## Simple Plotting

Producing a simple x-y plot, or scatter plot, is easy in R. Use `help(plot)`

to get a description of options available.

DisSev <- c(0,12,67,34,23,28)

RelYield <- c(100,103,79,89,85,97)

plot(x=DisSev, y=RelYield, xlab='Disease Severity (%)',

ylab='Relative Yield (%)')

To draw a line through the points, from the smallest value of DisSev to the largest value of DisSev, the necessary ordering of the values can be determined using the `order`

command and then DisSev and RelYield can be indexed by these ordered values. The first command lines provide an introduction to `order`

and the related command `rank`

.

# Set up a simple example vector

ex8 <- c(103,101,102)

# The order command give the order in which entries

# must be drawn to put them in order from smallest to largest

order(ex8)

# First the 2nd entry must be drawn, then the 3rd, then the 1st.

# In contrast, the rank command gives the rank of the entries

# from smallest to largest.

rank(ex8)

# The first entry comes 3rd, the next entry comes first, and

# the next entry comes second.

# Now use the order command and plot the DisSev data.

DisSevOrd <- order(DisSev)

plot(DisSev[DisSevOrd],RelYield[DisSevOrd], type='l')

## Advanced plotting

### Using color in plots

Suppose you would like to use color in your plots to make them easier to read or more attractive. Colors are easily added to plots using the `col='color name'`

statement in the `plot()`

command.

plot(DisSev, RelYield,

xlab='Disease Severity',

ylab='Relative Yield (%)',

col='orange',

pch=15,

)

To find a list of all colors available for use in R graphics type `colors()`

. Likewise, calling different numbers for `pch`

in the `plot`

command produces different shapes for the plotting points.

### Using subscripts and superscripts in graph labels

To add subscripts to your x or y labels enclose the text in `[]`

brackets, for example `H[2]O`

. To superscript text use a tilde, `~`

, before the text and use the `^`

before the part of the text to be raised, for example `~ cm^3`

.

plot(x=DisSev, y=RelYield,

xlab = quote(Size [subscript]),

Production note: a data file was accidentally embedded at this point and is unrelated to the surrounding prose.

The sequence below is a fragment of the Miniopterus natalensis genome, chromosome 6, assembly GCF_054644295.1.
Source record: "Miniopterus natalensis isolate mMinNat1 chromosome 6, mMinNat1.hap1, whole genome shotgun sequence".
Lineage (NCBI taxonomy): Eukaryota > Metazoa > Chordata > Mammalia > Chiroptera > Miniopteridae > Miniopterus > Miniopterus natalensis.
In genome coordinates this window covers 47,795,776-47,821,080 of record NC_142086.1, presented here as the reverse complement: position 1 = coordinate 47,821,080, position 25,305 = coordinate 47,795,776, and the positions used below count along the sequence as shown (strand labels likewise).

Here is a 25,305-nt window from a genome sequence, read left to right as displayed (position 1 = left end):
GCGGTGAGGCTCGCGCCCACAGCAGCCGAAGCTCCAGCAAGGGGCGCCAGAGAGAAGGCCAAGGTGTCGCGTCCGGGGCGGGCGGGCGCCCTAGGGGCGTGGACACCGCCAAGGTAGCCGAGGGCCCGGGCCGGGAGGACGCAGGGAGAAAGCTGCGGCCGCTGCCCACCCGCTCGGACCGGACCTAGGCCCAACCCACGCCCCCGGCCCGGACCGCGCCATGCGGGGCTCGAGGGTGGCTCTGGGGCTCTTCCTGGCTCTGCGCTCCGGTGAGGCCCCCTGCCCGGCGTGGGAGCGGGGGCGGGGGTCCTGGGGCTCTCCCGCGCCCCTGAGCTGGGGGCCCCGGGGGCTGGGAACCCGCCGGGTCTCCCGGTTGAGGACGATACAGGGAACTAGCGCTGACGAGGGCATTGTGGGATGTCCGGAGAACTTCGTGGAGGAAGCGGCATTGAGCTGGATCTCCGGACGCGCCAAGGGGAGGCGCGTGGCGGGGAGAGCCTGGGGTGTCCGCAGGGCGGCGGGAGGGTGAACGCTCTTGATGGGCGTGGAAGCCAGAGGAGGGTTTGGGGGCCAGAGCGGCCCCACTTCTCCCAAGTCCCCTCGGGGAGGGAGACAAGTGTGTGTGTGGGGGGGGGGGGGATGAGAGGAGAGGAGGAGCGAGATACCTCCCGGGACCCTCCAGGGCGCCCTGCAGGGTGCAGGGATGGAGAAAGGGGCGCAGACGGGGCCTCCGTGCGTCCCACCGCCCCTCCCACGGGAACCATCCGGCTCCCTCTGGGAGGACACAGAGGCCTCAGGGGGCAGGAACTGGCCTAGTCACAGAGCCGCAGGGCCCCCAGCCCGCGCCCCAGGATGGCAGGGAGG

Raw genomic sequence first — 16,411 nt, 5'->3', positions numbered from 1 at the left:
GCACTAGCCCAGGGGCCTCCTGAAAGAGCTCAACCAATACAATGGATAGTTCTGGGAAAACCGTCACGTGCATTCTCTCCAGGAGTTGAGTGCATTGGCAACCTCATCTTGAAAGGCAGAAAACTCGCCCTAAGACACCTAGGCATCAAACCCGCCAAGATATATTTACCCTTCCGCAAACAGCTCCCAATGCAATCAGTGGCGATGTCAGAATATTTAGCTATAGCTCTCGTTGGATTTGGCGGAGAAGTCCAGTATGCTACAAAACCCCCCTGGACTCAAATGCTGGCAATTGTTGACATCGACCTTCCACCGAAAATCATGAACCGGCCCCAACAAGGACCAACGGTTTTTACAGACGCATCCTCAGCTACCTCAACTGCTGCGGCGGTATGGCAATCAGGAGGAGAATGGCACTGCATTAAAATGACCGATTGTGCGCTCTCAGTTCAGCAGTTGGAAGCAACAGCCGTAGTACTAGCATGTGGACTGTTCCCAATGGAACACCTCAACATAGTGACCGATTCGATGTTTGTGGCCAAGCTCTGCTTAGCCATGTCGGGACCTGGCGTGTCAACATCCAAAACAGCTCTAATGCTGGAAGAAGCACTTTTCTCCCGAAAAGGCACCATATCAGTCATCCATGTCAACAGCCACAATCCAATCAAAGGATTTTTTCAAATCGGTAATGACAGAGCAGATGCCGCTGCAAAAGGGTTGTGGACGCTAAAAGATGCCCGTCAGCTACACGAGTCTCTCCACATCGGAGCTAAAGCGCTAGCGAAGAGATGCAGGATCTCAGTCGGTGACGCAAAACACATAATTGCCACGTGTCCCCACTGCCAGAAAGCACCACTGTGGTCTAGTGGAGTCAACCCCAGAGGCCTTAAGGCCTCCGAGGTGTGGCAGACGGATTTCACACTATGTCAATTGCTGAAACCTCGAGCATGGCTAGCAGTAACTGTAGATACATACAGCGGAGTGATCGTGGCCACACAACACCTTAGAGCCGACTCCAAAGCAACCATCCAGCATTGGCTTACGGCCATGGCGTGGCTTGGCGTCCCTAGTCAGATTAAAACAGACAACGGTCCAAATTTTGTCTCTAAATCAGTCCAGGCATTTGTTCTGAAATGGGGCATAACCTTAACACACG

ylab = quote(Volume ~ cm^3),

col='purple',

pch=17

)

### Interactive plotting features

Sometimes it's useful to specify the range for values represented in a graph rather than just using the default ranges produced by R. You can control the range of values on the x (horizontal) and y (vertical) axes using `xlim`

and `ylim`

.

plot(DisSev, RelYield, xlab='Disease Severity (%)',

ylab='Relative Yield (%)',

xlim=c(0,100), ylim=c(0,100))

Variations on the `plot()`

function are called when it is applied to different types of objects. For example, when `plot()`

is applied to categorical data, a boxplot is produced. When applied to the output from the linear regression function `lm`

, `plot()`

produces a set of four regression diagnostic plots.

R has interactive features, too. To see the ID for three points, try clicking on three points on the graph after entering the following:

identify(DisSev, RelYield, n=3)

To get the (x,y) coordinates for any four locations on the graph, try clicking any four places on the graph after entering `locator(4)`

. The coordinates will appear after all the locations have been clicked on.

You can also plot a particular function instead of just a set of variables.

curve(x^2, from=0, to=10,

xlab='Time', ylab='Population size')

or

curve(exp(x), from=0, to=10,

xlab='Time', ylab='Population size')

More examples of graphing capabilities in R are available on the web, http://addictedtor.free.fr/graphiques/, and detailed instructions and illustrations are available in Murrell (2005).

Other *Plant Health Instructor* documents give examples of more complicated plots: Modeling Plant Disease Progress Over Time, Modeling Dispersal Gradients, Introduction to Spatial Analysis, Disease Forecasting and Validation for Plant Pathology.

## Saving Graphical Output

Graphs can be saved in a PDF file (or a range of other formats) for later use and addition to documents. For example, the following command would save graphics output to the PDF file as named.

pdf(file='testplot.pdf')

Then, when output to that file is completed, the following command will turn off the ‘device’ that was moving output to the named file.

dev.off()

Using the interactive R windows, the simplest way to save a graph may be to right click on the graphics window and select the format for saving the graph from the menu. This operation depends on your operating system. Options may vary.

Next: Loops